Commas with names and titles, simplified

Commas with names and titles, simplified

Note: Because this post has become so popular, I’ve made it available in PDF format. Click here to download.


I’ve recently received a handful of questions asking for clarification about rule governing the use of commas with names and titles. Of all the comma rules tested on the SAT® and ACT®, this is probably the subtlest.

The good news is that questions testing this rule don’t show up very often; the bad news is that if you don’t know the rule, these questions can be very tricky to answer.

The other piece of good news, however, is that when names/titles appear in the middle of a sentence (that is, not as the first or last words), these questions can almost always be correctly answered using a simple shortcut. And if you just want to know the rule for everyday use, the shortcut is effective in the real world as well.

Don’t forget to flip back a page on ACT English

I think we can probably all agree here that whatever the strengths of the ACT English section may be, formatting is most definitely not one of them. When there are five or six spaces — or even half a page — between lines, it’s almost impossible not to sometimes lose track of where paragraphs begin and end. Since I started tutoring the ACT in 2008, I’ve spent who knows how much time explaining just where the sentence is supposed to be inserted, or which paragraph a little numbered box is actually referring to. Sooner or later, almost every ACT student of mine has missed a question simply because they couldn’t figure what they were supposed to fix where.

Beyond the most obvious instances of formatting-related mistakes, though, I’ve noticed some subtler errors. One problem that seems to come up again and again involves…page turns. When I work through the same tests with enough people, I inevitably start to notice that almost everyone gets certain questions wrong, usually for the same reasons.

A couple of tests that I regularly use have questions that bridge two pages — that is, the sentence that a question asks about begins at the bottom of one page and ends at the top of the next page. Sometimes, it’s a very long sentence, which means it’s easy to lose track of.

And very often, my students answer those questions incorrectly because they’ve only read the information on the page containing the underlined portion or numbered box.They either didn’t want to make the effort to back up a page and read from the beginning of the sentence (relatively rare) or, more frequently, were so focused on the underlined portion of the sentence that they didn’t realize it actually began on the previous page.

Ironically, focusing on the question so hard caused them to overlook the larger context and miss the very information that they needed to answer the question. Had the entire sentence been located on a single page, they would likely have read from the start of it; but because it was split up, they simply didn’t notice that they weren’t reading from the beginning.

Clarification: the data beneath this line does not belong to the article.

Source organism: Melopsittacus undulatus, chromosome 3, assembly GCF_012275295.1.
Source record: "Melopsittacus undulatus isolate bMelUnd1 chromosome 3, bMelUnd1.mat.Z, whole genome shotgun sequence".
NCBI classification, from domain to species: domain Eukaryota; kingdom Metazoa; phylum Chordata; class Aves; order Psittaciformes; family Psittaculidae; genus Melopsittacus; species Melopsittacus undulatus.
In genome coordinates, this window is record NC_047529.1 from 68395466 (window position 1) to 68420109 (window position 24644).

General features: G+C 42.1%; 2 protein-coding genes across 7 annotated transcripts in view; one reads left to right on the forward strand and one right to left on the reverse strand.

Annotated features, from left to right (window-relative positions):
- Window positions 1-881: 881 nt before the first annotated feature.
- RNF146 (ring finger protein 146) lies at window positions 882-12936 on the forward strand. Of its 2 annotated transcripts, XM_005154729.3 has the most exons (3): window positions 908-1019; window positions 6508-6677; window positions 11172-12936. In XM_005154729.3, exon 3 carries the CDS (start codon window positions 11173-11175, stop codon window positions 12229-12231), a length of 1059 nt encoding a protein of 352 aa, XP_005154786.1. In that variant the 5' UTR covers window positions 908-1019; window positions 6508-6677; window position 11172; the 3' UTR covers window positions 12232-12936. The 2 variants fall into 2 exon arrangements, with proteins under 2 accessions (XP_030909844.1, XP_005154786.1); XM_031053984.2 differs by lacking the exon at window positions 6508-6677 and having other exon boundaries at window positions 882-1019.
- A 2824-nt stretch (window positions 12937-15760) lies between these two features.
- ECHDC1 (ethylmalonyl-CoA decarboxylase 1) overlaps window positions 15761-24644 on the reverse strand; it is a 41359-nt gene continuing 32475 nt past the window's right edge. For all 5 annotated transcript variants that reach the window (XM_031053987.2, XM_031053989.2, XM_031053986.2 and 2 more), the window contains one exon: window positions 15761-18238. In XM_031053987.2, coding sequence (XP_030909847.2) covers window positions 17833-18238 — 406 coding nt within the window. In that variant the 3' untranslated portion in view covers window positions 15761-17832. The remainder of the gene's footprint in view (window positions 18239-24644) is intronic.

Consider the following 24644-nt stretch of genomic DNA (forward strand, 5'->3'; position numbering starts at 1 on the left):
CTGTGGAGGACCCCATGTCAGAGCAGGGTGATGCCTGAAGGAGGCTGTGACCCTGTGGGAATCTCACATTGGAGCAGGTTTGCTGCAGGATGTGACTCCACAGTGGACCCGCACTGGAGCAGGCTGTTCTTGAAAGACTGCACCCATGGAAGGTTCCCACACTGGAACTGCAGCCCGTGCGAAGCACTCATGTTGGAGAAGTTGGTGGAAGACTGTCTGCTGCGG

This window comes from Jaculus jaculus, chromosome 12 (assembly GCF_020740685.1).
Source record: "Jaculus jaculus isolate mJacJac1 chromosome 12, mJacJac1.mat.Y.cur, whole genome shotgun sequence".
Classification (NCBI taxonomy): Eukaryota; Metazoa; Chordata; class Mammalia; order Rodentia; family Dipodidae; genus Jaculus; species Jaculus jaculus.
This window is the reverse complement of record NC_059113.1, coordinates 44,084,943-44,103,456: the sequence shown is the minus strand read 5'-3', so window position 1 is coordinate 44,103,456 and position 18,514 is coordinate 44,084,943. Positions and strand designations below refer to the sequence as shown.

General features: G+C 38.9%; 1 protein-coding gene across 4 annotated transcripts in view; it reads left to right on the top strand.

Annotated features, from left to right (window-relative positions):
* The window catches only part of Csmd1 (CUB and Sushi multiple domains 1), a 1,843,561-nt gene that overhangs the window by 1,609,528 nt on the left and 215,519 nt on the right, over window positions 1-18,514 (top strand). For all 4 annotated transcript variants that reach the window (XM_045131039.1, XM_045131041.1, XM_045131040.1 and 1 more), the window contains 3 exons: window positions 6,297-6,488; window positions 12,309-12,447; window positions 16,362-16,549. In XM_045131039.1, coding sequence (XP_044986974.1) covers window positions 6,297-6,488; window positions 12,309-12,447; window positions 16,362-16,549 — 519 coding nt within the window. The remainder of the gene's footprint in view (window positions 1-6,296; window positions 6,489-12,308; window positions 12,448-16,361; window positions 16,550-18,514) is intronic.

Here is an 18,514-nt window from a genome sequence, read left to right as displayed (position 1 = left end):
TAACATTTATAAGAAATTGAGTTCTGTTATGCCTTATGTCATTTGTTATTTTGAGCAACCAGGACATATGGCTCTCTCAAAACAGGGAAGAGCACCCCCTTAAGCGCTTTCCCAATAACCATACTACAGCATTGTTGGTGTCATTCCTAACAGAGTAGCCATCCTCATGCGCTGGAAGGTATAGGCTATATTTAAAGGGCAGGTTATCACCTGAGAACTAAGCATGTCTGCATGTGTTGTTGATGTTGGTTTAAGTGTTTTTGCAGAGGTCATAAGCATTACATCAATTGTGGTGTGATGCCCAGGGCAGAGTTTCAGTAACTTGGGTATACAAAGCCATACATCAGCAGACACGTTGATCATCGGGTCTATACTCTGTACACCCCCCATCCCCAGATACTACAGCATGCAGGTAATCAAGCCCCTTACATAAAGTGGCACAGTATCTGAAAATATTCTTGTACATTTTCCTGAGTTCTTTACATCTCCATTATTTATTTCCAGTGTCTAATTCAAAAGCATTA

The moral of the story? Always, always back up and read from the beginning of the sentence, actively identifying where that place is. The capitalized letter at the beginning of a word is a giveaway, and no, I’m not being sarcastic. Sometimes you have to be that literal.

Recently, I’ve started seeing the same problem with paragraphs and rhetoric questions, specifically adding/delete sentences questions. In order to determine whether information should be added or deleted — that is, whether it’s relevant to a paragraph — it is first necessary to know what that paragraph is about. What part of the paragraph tells you most directly what it’s going to be about? Often, the first (topic) sentence or couple of sentences.

When the first sentence is on the previous page, however, it’s suddenly a lot less intuitive to read that spot. And when lines are separated by multiple spaces, making only a few lines of text appear much longer, it is possible to not even realize that a paragraph begins on the previous page. Again, the best way to guard against this problem is to back up and consciously search for the indented line that always signal the beginning of a paragraph, keeping in mind that it may be on the previous page.

Working this way might seem like an inordinate amount of effort — one more little detail to think about, on top of everything else — but it can actually save you time and energy in the long run. Instead of trying to puzzle out an answer that you don’t have sufficient information to determine, flipping back a page and getting the full picture can actually make finding the answer much more straightforward.

It’ s not you — it’s the test (or: if you don’t understand it, it probably doesn’t make sense)

It’ s not you — it’s the test (or: if you don’t understand it, it probably doesn’t make sense)